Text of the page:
Ava, by the way, is played by Swedish actress Alicia Vikander with an unsettling, glassy-eyed grace.  Vikander reportedly trained as a ballerina, a fact that would explain how she invests every movement with a studied grace that she plays as a little too uncanny.  I have to say that CGI in her character is wonderfully deployed, and it is noteworthy too for how it adds to the narrative instead of being frivolous eye candy.  Ava as she first appears on screen is clearly a machine: she has the smooth face of a beautiful human girl (airbrushed like a cover model), but the back of her head is a slick curve of metallic mesh, her arms are clear plastic housing for mechanical components, and - perhaps most striking of all - her torso is completely transparent, revealing the glowing, whirring complexity of hardware within.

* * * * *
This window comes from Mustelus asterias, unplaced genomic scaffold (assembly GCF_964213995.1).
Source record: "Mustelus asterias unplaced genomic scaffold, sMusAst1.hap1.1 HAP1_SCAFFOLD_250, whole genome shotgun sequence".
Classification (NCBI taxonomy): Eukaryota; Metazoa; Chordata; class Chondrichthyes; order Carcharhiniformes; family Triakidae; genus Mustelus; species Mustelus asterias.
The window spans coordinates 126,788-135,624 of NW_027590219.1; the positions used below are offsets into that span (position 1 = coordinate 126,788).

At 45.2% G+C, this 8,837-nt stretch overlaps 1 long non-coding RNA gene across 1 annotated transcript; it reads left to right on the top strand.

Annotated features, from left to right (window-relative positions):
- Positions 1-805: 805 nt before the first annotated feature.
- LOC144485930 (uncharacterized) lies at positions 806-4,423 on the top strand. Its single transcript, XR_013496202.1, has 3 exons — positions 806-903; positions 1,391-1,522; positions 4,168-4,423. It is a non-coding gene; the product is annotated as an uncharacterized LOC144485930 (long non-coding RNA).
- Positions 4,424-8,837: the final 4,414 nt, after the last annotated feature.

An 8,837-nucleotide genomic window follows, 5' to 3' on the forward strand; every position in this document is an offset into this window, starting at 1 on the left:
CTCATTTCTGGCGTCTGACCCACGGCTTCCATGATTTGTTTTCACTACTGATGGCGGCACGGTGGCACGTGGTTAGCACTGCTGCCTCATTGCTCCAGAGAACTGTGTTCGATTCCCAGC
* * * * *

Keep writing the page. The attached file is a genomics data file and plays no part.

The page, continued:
The film soon reveals itself as a subtle psychological thriller with three elements in a stand-off: Nathan, Caleb, and Ava.  Nathan has ostensibly brought Caleb into his (increasingly claustrophobic while increasingly labyrinthine) compound to test Ava, but with cameras everywhere, evidence of Nathan's genius being devoid of moral depth, and Ava's startling, adaptive intelligence, Caleb - and we - soon begin to wonder just who is testing whom. Better: who is manipulating whom?

I'll stop here before I spoil the details, but I'll just say that Ex Machina is well worth a look.  While its basic ideas are commonplaces in sci fi storytelling, its execution of those ideas is quite good.  The film has its problems, but I can't quite talk about them without giving too much away.  Let's just say this: the line between human and machine becomes as queasy as it is fascinating as it blurs.